12 states reported record coronavirus case counts this weekend. This could be the beginning of the second wave.
Medical technicians work at a drive-through coronavirus testing facility on the Regeneron Pharmaceuticals company's Westchester campus in Tarrytown, New York on September 17, 2020.
The coronavirus outbreak appears to be worsening across much of the United States.
Twelve states - Alaska, Colorado, Indiana, Kansas, Minnesota, Missouri, Montana, North Dakota, Nebraska, Oregon, South Dakota, and Utah - had more new infections in the past seven days than ever before in a week.
This could be the "dreaded second wave," emergency doctor Megan Ranney told CNN.
Dr. Anthony Fauci has advised Americans to "settle down" for the fall and winter.
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In the US, coronavirus outbreaks appear bigger than ever.
According to a Business Insider analysis of data from the COVID Tracking Project, which compiles data from state and area health authorities, 12 states hit the record number of moving average cases in seven days on Saturday.
Alaska, Colorado, Indiana, Kansas, Minnesota, Missouri, Montana, North Dakota, Nebraska, Oregon, South Dakota and Utah had more new infections in the past seven days than ever before in a week.
In total, the US has registered more than 50,000 new cases every day for the past four days. The country has not seen a series like this since mid-August.
According to an analysis by the New York Times, the number of cases in 26 states is high - with a daily average of at least 15 new cases per 100,000 people over seven days. The number of cases is growing every day in another 16 states and in Washington, DC.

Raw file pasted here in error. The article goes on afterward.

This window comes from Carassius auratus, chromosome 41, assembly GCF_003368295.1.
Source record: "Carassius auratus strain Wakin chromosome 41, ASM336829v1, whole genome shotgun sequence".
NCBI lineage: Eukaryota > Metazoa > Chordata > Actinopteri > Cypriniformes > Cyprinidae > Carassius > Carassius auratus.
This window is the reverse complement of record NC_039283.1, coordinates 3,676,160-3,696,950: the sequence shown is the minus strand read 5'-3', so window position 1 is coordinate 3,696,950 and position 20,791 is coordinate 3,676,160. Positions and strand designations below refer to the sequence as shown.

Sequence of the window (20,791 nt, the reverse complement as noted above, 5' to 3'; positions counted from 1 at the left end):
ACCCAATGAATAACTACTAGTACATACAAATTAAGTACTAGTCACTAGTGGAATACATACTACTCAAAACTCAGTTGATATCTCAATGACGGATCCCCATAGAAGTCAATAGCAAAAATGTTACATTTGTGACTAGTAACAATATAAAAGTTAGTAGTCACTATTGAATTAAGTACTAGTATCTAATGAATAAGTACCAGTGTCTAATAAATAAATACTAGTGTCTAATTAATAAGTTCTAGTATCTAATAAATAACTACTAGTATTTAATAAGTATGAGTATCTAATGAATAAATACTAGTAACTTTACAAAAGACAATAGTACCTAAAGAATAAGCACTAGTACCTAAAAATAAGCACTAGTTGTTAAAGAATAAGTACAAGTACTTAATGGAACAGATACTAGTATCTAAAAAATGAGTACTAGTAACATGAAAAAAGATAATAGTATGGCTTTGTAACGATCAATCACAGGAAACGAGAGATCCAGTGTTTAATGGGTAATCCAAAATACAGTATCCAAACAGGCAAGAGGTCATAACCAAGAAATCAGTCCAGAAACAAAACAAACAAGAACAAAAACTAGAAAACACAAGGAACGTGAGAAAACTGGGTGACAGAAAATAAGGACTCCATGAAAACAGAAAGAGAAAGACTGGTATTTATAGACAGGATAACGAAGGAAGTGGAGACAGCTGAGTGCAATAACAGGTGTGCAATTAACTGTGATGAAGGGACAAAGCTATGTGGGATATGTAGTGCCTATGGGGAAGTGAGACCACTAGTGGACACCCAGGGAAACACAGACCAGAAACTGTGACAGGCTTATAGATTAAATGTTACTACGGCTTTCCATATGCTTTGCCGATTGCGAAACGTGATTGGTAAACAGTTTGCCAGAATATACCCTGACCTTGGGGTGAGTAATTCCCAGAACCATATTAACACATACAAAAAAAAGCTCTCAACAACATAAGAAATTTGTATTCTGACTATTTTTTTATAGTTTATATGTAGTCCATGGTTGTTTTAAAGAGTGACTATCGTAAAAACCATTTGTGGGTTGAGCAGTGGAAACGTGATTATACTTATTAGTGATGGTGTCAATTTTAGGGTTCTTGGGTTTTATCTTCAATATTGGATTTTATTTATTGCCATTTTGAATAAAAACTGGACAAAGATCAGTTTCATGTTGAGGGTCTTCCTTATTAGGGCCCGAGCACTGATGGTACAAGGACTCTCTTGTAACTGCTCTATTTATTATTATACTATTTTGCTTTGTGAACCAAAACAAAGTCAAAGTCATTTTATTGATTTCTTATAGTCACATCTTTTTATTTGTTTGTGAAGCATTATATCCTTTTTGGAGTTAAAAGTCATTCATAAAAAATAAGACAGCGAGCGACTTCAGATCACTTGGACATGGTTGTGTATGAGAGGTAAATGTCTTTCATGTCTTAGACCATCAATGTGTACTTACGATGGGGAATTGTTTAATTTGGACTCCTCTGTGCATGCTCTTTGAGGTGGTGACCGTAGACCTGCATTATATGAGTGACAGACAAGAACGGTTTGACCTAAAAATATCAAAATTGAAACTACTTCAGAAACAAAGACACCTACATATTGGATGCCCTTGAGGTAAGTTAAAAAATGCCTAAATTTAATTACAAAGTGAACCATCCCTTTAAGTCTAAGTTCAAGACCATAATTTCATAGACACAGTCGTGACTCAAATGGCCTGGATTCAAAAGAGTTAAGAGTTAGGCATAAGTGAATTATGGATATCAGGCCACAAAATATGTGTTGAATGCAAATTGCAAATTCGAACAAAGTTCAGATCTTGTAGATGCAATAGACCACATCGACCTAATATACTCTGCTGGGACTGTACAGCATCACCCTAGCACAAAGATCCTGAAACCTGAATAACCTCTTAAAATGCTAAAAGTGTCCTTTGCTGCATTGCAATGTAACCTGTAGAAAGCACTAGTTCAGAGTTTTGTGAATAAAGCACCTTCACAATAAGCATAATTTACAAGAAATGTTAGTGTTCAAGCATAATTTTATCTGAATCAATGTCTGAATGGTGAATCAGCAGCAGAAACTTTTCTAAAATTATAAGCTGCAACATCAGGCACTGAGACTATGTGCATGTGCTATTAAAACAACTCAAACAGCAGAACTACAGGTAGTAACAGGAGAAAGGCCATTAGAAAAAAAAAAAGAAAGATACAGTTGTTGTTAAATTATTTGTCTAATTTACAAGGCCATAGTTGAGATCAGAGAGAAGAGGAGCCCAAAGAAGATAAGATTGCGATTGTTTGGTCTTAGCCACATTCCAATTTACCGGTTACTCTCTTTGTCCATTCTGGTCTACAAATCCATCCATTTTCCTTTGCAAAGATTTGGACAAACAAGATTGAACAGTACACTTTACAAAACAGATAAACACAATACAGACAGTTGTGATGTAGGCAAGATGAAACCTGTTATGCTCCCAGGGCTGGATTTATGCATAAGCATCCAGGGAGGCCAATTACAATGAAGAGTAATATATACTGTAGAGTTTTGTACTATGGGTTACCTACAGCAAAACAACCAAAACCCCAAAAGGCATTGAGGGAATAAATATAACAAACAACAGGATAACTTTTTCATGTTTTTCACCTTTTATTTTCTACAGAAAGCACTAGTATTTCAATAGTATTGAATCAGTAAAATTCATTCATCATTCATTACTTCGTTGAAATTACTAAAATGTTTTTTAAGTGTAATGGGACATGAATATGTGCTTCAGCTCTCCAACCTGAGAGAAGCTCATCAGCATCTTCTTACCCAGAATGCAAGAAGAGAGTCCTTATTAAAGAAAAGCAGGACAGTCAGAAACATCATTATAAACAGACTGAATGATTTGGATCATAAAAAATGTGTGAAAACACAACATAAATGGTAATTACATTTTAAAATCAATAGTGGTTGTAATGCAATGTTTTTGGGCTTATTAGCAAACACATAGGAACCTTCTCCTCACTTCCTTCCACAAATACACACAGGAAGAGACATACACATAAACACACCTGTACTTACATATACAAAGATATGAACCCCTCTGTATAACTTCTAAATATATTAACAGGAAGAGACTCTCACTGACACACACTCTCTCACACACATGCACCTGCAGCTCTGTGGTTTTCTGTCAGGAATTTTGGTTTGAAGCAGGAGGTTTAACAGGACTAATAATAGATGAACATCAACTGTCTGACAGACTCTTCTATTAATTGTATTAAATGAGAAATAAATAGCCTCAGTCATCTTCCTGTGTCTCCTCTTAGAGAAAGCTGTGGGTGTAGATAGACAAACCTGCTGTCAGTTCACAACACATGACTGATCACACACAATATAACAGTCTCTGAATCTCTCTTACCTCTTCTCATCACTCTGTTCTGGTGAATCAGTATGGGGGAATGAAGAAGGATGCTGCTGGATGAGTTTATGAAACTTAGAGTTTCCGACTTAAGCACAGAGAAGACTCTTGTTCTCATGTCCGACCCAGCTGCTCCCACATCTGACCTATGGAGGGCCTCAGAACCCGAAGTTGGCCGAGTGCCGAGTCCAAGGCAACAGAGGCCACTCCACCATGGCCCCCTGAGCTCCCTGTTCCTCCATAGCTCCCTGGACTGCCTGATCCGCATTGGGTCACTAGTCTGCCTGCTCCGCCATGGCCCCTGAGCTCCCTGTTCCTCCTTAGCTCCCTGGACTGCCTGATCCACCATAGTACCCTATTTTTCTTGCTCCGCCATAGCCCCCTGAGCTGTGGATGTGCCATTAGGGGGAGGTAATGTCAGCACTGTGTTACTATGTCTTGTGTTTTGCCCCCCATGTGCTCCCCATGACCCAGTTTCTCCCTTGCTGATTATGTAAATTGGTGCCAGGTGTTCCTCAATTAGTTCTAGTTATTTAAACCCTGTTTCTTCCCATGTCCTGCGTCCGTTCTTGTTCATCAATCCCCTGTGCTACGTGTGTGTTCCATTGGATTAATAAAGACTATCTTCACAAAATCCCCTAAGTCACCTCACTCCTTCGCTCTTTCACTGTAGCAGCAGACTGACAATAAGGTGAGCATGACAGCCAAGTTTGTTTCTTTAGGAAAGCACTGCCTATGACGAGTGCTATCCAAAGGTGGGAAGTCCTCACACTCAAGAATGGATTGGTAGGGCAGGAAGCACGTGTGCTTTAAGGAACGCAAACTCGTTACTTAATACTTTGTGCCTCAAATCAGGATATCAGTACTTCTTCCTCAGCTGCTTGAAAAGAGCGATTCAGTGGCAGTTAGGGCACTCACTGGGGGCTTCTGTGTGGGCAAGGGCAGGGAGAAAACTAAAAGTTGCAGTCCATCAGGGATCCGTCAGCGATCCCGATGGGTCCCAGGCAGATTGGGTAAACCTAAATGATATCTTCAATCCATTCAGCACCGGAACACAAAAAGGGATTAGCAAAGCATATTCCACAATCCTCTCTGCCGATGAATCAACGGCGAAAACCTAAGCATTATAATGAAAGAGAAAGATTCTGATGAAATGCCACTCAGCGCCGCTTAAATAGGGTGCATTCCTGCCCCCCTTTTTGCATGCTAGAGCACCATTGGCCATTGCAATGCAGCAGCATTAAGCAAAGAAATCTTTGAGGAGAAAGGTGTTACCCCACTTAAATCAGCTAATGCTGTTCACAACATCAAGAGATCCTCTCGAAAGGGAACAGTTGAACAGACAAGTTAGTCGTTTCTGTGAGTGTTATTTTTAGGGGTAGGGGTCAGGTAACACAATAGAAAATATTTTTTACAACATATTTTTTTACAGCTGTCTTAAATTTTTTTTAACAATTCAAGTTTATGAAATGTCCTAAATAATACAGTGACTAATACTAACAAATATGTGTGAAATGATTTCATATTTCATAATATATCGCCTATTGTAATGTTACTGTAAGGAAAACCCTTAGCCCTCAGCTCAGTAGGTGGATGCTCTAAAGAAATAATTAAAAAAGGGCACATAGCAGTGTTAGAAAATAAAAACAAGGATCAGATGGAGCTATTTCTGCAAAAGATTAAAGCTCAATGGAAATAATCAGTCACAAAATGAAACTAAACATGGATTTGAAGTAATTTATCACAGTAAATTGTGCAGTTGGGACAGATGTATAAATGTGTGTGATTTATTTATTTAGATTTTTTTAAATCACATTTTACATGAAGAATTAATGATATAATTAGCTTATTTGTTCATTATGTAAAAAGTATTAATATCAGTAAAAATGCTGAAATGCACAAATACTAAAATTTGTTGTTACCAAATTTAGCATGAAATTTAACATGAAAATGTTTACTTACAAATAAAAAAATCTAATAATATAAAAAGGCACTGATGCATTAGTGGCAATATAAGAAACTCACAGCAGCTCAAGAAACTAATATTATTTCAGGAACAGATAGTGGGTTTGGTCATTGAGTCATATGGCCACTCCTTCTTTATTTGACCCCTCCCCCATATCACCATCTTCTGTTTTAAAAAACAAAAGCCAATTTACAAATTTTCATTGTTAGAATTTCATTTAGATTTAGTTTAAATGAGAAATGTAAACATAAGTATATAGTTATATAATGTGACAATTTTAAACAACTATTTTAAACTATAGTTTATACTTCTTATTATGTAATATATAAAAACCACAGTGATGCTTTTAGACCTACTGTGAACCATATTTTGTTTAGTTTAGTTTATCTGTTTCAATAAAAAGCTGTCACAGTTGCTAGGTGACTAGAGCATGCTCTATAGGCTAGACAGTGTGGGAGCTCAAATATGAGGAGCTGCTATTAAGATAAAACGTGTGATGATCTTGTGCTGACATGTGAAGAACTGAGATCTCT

"We're all seeing more and more Covid-19 patients coming to our emergency room, getting very sick, needing hospital stays and even intensive care," Megan Ranney, an emergency doctor and associate professor at Brown University, told CNN Sunday. "We are all very afraid that this is the beginning of this dreaded second wave."
Experts have long warned that the coronavirus could resurgence in the fall as kids and students return to classrooms and cooler weather sends people inside.
Dr. Anthony Fauci, director of the National Institute on Allergies and Infectious Diseases and the nation's leading expert on infectious diseases, said Americans "need to squat and get through this fall and winter."
WASHINGTON, DC - SEPTEMBER 23: Anthony Fauci, director of the National Institute for Allergies and Infectious Diseases at the NIH, looks on before speaking to a Senate Health, Education, Labor and Pensions Committee on the Capitol building in Washington on September 23, 2020 in Washington Hill testifies. DC. Dr. Fauci looked at vaccine testing and whether it will be ready by the end of the year or early 2021.
"If we get into the fall and do more indoor things, we will likely see improvements in COVID-19," Fauci said in a September panel with Harvard Medical School.
The daily death toll is still falling. However, deaths typically lag behind the case numbers by three to four weeks as it takes some time to die from coronavirus infection.
An influential COVID-19 model from the Institute of Health Metrics and Evaluation at the University of Washington Medical School is now predicting that the number of deaths will be around 2,300 a day in mid-January and the total death toll will nearly double 400,000 by February.
If 95% of the population were to wear masks in public, according to the IHME model projects, the death toll in my February would be around 315,000. Currently, less than 70% of the respondents indicated this.
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